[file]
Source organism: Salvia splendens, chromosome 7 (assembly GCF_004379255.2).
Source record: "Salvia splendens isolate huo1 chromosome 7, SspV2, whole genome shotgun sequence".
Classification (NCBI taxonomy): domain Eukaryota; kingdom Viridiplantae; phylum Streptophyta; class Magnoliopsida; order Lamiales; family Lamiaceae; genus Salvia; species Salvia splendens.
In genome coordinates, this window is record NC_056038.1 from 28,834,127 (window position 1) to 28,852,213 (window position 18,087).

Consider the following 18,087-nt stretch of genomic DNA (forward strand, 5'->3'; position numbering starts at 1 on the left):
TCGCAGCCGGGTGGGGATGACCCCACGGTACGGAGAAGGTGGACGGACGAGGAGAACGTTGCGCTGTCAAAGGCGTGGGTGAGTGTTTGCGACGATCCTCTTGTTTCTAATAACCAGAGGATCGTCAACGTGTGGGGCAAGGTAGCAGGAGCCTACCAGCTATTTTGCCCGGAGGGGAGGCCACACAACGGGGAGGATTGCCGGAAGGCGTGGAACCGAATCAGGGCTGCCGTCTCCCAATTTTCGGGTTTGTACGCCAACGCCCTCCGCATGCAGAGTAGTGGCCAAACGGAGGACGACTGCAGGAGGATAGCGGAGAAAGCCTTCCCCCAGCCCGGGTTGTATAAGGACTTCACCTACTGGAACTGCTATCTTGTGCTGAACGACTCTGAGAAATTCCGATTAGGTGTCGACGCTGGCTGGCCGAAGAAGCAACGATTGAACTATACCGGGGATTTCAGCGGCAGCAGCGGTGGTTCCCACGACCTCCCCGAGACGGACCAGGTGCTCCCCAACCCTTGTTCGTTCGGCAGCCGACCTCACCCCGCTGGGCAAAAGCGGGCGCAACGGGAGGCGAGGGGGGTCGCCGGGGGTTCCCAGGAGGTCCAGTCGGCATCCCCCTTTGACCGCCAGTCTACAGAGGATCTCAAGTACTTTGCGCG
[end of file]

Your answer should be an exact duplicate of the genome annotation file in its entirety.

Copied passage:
Source organism: Salvia splendens, chromosome 7 (assembly GCF_004379255.2).
Source record: "Salvia splendens isolate huo1 chromosome 7, SspV2, whole genome shotgun sequence".
Classification (NCBI taxonomy): domain Eukaryota; kingdom Viridiplantae; phylum Streptophyta; class Magnoliopsida; order Lamiales; family Lamiaceae; genus Salvia; species Salvia splendens.
In genome coordinates, this window is record NC_056038.1 from 28,834,127 (window position 1) to 28,852,213 (window position 18,087).

Consider the following 18,087-nt stretch of genomic DNA (forward strand, 5'->3'; position numbering starts at 1 on the left):
TCGCAGCCGGGTGGGGATGACCCCACGGTACGGAGAAGGTGGACGGACGAGGAGAACGTTGCGCTGTCAAAGGCGTGGGTGAGTGTTTGCGACGATCCTCTTGTTTCTAATAACCAGAGGATCGTCAACGTGTGGGGCAAGGTAGCAGGAGCCTACCAGCTATTTTGCCCGGAGGGGAGGCCACACAACGGGGAGGATTGCCGGAAGGCGTGGAACCGAATCAGGGCTGCCGTCTCCCAATTTTCGGGTTTGTACGCCAACGCCCTCCGCATGCAGAGTAGTGGCCAAACGGAGGACGACTGCAGGAGGATAGCGGAGAAAGCCTTCCCCCAGCCCGGGTTGTATAAGGACTTCACCTACTGGAACTGCTATCTTGTGCTGAACGACTCTGAGAAATTCCGATTAGGTGTCGACGCTGGCTGGCCGAAGAAGCAACGATTGAACTATACCGGGGATTTCAGCGGCAGCAGCGGTGGTTCCCACGACCTCCCCGAGACGGACCAGGTGCTCCCCAACCCTTGTTCGTTCGGCAGCCGACCTCACCCCGCTGGGCAAAAGCGGGCGCAACGGGAGGCGAGGGGGGTCGCCGGGGGTTCCCAGGAGGTCCAGTCGGCATCCCCCTTTGACCGCCAGTCTACAGAGGATCTCAAGTACTTTGCGCG